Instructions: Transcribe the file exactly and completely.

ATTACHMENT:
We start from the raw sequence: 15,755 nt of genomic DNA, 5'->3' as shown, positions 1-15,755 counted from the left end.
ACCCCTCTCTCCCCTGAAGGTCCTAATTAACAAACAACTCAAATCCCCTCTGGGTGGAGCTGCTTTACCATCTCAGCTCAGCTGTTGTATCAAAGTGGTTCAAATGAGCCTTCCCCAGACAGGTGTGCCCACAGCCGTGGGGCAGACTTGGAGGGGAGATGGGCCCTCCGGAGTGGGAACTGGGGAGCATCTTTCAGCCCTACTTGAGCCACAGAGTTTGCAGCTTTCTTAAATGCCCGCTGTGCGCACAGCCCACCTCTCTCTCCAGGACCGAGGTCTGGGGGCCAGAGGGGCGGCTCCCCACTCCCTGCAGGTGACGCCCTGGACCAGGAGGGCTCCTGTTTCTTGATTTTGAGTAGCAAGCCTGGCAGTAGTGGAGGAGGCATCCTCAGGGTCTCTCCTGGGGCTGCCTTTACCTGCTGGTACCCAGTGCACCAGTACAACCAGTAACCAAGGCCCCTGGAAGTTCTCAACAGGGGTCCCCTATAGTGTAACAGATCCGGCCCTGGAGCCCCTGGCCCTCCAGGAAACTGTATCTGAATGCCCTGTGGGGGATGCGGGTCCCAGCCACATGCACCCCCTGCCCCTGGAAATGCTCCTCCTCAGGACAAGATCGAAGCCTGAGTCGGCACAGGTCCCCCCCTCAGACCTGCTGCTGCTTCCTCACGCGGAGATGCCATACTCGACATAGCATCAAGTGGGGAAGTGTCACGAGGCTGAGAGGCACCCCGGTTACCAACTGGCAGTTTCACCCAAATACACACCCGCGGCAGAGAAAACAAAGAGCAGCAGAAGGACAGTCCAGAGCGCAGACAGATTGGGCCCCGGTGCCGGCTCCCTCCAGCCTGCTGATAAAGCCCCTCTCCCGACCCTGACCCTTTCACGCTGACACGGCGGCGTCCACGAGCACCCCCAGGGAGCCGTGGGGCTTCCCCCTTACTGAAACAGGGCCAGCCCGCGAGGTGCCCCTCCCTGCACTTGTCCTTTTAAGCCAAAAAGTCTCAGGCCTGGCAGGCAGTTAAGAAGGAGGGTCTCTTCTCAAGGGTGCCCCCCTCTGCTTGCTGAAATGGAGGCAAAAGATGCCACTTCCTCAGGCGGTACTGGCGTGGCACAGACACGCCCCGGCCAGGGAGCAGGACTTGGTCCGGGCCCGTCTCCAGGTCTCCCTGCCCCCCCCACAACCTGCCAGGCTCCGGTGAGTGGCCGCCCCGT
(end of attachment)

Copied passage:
We start from the raw sequence: 15,755 nt of genomic DNA, 5'->3' as shown, positions 1-15,755 counted from the left end.
ACCCCTCTCTCCCCTGAAGGTCCTAATTAACAAACAACTCAAATCCCCTCTGGGTGGAGCTGCTTTACCATCTCAGCTCAGCTGTTGTATCAAAGTGGTTCAAATGAGCCTTCCCCAGACAGGTGTGCCCACAGCCGTGGGGCAGACTTGGAGGGGAGATGGGCCCTCCGGAGTGGGAACTGGGGAGCATCTTTCAGCCCTACTTGAGCCACAGAGTTTGCAGCTTTCTTAAATGCCCGCTGTGCGCACAGCCCACCTCTCTCTCCAGGACCGAGGTCTGGGGGCCAGAGGGGCGGCTCCCCACTCCCTGCAGGTGACGCCCTGGACCAGGAGGGCTCCTGTTTCTTGATTTTGAGTAGCAAGCCTGGCAGTAGTGGAGGAGGCATCCTCAGGGTCTCTCCTGGGGCTGCCTTTACCTGCTGGTACCCAGTGCACCAGTACAACCAGTAACCAAGGCCCCTGGAAGTTCTCAACAGGGGTCCCCTATAGTGTAACAGATCCGGCCCTGGAGCCCCTGGCCCTCCAGGAAACTGTATCTGAATGCCCTGTGGGGGATGCGGGTCCCAGCCACATGCACCCCCTGCCCCTGGAAATGCTCCTCCTCAGGACAAGATCGAAGCCTGAGTCGGCACAGGTCCCCCCCTCAGACCTGCTGCTGCTTCCTCACGCGGAGATGCCATACTCGACATAGCATCAAGTGGGGAAGTGTCACGAGGCTGAGAGGCACCCCGGTTACCAACTGGCAGTTTCACCCAAATACACACCCGCGGCAGAGAAAACAAAGAGCAGCAGAAGGACAGTCCAGAGCGCAGACAGATTGGGCCCCGGTGCCGGCTCCCTCCAGCCTGCTGATAAAGCCCCTCTCCCGACCCTGACCCTTTCACGCTGACACGGCGGCGTCCACGAGCACCCCCAGGGAGCCGTGGGGCTTCCCCCTTACTGAAACAGGGCCAGCCCGCGAGGTGCCCCTCCCTGCACTTGTCCTTTTAAGCCAAAAAGTCTCAGGCCTGGCAGGCAGTTAAGAAGGAGGGTCTCTTCTCAAGGGTGCCCCCCTCTGCTTGCTGAAATGGAGGCAAAAGATGCCACTTCCTCAGGCGGTACTGGCGTGGCACAGACACGCCCCGGCCAGGGAGCAGGACTTGGTCCGGGCCCGTCTCCAGGTCTCCCTGCCCCCCCCACAACCTGCCAGGCTCCGGTGAGTGGCCGCCCCGT